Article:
A Glossary of Classical Music Terms (2022)

By John J. Puccio

If you’re like me, from time to time you may have to lookup an occasional musical term; thus, with the help of the Random House Unabridged Dictionary, the Harvard Concise Dictionary of Music, and other such referenceworks, I’ve compiled this little guide to some of the most commonly usedclassical music expressions you might run across, alphabetically arranged.

If you need to refer to the glossary again, you’ll find itin the left-hand column of every page.

A cappella:Without orchestral accompaniment.

A piacere: Anindication for a performer to play according to his own pleasure, especially inregard to tempo and rubato.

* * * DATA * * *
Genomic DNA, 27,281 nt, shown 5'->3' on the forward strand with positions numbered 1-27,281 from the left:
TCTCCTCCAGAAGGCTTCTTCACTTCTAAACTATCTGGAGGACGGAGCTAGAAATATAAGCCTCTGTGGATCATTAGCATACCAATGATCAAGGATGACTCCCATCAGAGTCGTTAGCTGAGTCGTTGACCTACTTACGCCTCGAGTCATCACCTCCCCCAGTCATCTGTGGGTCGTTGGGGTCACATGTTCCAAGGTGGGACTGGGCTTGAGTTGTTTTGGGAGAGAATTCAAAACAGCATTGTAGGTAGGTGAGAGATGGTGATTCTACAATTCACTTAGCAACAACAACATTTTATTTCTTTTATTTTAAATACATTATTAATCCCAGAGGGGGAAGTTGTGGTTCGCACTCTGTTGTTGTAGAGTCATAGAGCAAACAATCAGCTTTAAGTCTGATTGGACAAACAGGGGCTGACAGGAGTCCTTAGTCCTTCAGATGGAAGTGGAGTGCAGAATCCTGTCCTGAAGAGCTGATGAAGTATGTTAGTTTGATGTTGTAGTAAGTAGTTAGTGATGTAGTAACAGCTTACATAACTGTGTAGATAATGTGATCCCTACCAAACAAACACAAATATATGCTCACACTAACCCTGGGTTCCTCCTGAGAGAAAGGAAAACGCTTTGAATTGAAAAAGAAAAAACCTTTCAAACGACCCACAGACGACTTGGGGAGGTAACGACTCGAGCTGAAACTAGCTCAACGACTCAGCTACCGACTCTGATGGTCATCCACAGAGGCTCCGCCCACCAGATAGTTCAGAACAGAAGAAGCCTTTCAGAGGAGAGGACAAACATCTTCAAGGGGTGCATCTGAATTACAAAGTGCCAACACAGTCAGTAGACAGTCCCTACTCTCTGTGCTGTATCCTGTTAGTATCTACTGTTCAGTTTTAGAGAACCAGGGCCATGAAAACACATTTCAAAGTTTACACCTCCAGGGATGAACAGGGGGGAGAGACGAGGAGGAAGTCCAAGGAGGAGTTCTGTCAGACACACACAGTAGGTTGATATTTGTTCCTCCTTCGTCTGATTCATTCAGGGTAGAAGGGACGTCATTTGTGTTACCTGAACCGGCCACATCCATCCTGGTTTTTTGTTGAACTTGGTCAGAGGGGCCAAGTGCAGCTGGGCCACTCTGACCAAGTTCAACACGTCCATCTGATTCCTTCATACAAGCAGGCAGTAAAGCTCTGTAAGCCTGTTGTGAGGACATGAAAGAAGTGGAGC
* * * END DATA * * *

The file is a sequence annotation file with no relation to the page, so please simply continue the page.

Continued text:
Abbellimenti:Embellishments; ornamentation.

Absolute music:Music free of extramusical associations, usually thought of as the opposite of“program music,” where the music describes something, a scene or a poem. Peoplesometimes call absolute music “abstract music.”

Accelerando or accelerato:Faster, or becoming faster.

Accent: Anemphasis on one pitch or chord; a stress or emphasis given to certain notes.

Accompaniment:The musical background for a principal part.

Adagietto: Atempo a bit faster than adagio. Also, a brief composition in a slow tempo.

Adagio: Slow,somewhere between andante and largo. Also, a brief composition in a slow tempo,especially the second, slow movement of a sonata, symphony, etc.

Affabile:Gentle; pleasing.

Affettuoso:Affectionate; tender.


Air: A song,tune, or aria in general. Also, in Baroque suites and later, a movement of amelodic rather than dancelike character.

Alla: In themanner of.

Alla breve: Atempo mark indicating quick duple time.